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Pulm- asthma/allergy

Primary Care Corner with Geoffrey Modest MD: Asthma “misdiagnosis”

24 Jan, 17 | by EBM

By Dr. Geoffrey Modest

A recent Canadian study evaluated patients with physician-diagnosed asthma to see if they could be tapered off medications, and whether subsequent testing confirmed the diagnosis of asthma (see  Aaron SD. JAMA.2017;317(3):269)​.


  • 701 patients who had physician-diagnosed asthma within the last five years were enrolled in a prospective multicenter study in 10 Canadian cities from 2012 to 2016. 613 people completed the study
  • Mean age 51, 67% women, 90% white, BMI 30, 70% college-educated, 29% current smokers, mean age of asthma diagnosis was 45, spirometry or serial peak flow testing was done in the community in 56%, 18% had an urgent visit to healthcare facility for asthma in the past year, 90% using current asthma medications (49% using asthma controlling medications daily, 44% inhaled corticosteroids with or without long-acting beta-agonists, 7% leukotriene antagonists only), FEV1 pre-bronchodilator was 88% of predicted, 21% had a post bronchodilator improvement of >12%, 86% had dyspnea and 82% wheezing in the past 12 months, comorbidities included depression in 32%, history of GERD in 30%, vocal cord dysfunction 2%, diabetes in 6%, hypertension 20%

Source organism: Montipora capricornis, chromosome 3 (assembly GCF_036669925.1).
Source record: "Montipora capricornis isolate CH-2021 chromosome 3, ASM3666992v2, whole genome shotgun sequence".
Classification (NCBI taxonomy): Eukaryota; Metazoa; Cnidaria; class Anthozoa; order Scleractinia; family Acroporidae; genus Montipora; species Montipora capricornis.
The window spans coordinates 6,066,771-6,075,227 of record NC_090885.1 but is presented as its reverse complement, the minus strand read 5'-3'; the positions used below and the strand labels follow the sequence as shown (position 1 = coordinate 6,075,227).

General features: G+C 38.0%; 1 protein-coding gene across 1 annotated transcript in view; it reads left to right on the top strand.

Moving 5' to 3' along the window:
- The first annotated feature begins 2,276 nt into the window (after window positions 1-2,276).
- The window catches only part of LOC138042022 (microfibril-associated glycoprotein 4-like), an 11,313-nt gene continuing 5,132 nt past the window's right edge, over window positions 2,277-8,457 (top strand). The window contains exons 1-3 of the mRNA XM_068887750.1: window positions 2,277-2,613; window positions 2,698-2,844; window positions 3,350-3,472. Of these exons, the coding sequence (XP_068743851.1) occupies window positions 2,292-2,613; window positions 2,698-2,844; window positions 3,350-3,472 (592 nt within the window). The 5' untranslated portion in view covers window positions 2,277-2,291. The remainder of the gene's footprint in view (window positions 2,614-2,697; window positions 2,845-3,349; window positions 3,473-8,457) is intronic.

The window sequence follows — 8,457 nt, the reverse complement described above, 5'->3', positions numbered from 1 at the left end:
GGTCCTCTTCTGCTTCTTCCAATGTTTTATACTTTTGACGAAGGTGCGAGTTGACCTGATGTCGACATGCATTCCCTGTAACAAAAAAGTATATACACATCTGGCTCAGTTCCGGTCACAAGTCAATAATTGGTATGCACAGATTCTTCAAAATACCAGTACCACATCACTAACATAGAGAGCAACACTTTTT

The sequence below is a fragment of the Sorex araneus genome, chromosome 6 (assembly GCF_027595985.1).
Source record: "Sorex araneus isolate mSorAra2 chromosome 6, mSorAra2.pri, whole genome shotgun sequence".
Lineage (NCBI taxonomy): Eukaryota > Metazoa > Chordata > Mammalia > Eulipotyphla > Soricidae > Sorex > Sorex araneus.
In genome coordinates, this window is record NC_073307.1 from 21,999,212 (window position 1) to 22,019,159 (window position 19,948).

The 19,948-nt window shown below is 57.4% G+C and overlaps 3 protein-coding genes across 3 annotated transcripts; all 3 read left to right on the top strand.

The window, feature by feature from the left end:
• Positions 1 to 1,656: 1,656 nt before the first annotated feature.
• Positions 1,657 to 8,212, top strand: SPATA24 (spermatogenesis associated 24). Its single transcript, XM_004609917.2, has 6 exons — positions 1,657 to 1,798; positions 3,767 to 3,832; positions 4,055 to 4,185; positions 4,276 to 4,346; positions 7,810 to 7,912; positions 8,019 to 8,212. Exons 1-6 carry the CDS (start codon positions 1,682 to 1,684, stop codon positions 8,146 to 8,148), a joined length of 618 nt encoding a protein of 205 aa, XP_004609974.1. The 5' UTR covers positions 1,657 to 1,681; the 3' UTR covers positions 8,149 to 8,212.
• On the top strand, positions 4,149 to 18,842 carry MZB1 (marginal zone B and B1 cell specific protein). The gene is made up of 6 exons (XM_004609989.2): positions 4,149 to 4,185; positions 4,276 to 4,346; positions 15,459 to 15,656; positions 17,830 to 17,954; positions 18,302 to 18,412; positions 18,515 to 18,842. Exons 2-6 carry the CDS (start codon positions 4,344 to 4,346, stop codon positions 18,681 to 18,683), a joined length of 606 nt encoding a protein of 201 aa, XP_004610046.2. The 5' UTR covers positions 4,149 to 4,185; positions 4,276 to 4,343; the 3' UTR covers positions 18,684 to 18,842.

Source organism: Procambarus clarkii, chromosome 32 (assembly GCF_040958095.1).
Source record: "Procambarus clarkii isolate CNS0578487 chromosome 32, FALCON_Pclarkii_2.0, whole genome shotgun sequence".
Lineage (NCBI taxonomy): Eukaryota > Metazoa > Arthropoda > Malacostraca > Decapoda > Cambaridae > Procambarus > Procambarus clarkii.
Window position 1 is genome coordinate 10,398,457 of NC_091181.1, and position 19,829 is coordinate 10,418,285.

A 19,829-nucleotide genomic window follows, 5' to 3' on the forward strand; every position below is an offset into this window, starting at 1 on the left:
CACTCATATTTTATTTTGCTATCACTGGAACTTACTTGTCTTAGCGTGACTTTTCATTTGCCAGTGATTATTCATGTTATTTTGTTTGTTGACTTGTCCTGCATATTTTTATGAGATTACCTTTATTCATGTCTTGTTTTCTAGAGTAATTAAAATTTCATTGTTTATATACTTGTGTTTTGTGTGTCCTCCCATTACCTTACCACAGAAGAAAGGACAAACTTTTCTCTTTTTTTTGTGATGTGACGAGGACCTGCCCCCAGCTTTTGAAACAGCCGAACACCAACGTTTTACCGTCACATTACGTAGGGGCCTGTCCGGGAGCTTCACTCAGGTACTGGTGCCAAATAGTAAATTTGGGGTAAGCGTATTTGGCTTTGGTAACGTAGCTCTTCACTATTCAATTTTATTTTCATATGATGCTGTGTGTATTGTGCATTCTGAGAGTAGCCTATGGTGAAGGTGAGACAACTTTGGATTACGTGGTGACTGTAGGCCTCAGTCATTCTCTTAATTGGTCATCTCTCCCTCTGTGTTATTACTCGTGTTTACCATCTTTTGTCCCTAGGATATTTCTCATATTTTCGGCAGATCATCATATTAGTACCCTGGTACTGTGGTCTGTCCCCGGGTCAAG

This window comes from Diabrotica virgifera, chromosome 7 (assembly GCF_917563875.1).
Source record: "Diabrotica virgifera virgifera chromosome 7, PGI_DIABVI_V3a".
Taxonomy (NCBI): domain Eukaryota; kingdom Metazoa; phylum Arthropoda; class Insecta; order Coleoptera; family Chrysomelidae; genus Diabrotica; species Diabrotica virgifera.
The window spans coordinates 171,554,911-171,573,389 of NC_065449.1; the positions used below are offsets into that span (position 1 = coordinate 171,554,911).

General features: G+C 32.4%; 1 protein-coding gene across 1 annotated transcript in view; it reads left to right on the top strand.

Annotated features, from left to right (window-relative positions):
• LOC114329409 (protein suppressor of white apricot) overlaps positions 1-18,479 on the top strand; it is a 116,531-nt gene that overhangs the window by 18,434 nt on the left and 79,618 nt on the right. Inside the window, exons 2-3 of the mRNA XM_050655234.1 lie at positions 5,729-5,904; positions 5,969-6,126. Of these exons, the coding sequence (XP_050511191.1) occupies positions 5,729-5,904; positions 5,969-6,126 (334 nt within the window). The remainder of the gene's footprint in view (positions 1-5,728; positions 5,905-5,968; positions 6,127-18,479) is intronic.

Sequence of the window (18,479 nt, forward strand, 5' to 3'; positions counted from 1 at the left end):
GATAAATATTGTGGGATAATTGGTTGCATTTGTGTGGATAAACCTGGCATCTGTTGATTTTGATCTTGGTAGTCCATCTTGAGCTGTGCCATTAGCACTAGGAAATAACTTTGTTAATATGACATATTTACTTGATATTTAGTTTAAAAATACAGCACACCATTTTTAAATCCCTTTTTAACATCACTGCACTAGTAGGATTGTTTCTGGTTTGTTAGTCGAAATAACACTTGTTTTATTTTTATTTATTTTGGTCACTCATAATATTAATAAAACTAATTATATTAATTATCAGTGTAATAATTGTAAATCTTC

• All patients had spirometry done before and after bronchodilators. They used a cutpoint of FEV1 improving by at least 12% after bronchodilator administration as characteristic of current asthma. Those who did not have this level of improvement were then given a methacholine challenge at week 1. Individuals with a decrease in FEV1 of 20% or more on <=8 mg/ mL of methacholine were considered to have airway hyper-responsiveness characteristic of current asthma. The methacholine challenge was repeated at 4-5 and week 7-8. Those who did not have asthma by these tests were seen by a pulmonologist, had workup to consider other diagnoses. They had their asthma medications tapered over 6 weeks and kept a symptom diary and record of daily peak flow rates, though they could use PRN beta-agonists. These people then had another methacholine challenge at 6 and 12 months later.